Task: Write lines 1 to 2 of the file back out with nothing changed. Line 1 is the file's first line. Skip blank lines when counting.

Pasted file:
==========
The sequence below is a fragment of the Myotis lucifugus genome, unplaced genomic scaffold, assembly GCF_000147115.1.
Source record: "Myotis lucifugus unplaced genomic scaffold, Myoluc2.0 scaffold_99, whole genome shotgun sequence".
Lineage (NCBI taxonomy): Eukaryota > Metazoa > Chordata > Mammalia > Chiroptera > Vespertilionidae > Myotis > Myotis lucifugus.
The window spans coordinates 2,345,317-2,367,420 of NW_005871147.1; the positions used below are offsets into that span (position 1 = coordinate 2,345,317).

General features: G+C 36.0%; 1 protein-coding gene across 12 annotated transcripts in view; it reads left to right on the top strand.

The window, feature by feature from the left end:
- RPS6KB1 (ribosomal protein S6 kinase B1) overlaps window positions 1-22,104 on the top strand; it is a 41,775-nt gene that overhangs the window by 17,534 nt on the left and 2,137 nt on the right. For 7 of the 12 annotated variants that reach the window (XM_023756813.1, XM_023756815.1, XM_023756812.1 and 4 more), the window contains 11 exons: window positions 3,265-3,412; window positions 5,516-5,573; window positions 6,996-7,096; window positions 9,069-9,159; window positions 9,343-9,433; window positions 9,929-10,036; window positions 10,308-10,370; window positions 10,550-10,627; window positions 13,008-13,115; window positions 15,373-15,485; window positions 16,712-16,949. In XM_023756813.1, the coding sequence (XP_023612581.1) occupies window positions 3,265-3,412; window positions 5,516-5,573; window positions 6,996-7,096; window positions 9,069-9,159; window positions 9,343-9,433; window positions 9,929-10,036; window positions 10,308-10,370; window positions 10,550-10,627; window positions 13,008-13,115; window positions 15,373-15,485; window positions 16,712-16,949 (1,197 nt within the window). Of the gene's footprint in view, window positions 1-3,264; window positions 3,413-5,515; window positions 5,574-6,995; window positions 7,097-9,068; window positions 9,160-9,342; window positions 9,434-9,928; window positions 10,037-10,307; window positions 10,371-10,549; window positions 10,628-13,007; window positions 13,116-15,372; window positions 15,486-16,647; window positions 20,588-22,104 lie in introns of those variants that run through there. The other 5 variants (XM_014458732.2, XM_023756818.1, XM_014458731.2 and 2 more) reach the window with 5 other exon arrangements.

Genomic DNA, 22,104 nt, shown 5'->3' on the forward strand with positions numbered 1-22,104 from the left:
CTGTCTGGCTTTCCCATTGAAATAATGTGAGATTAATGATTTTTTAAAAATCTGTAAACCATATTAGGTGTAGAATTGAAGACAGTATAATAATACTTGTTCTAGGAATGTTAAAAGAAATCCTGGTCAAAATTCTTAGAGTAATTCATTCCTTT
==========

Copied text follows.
The sequence below is a fragment of the Myotis lucifugus genome, unplaced genomic scaffold, assembly GCF_000147115.1.
Source record: "Myotis lucifugus unplaced genomic scaffold, Myoluc2.0 scaffold_99, whole genome shotgun sequence".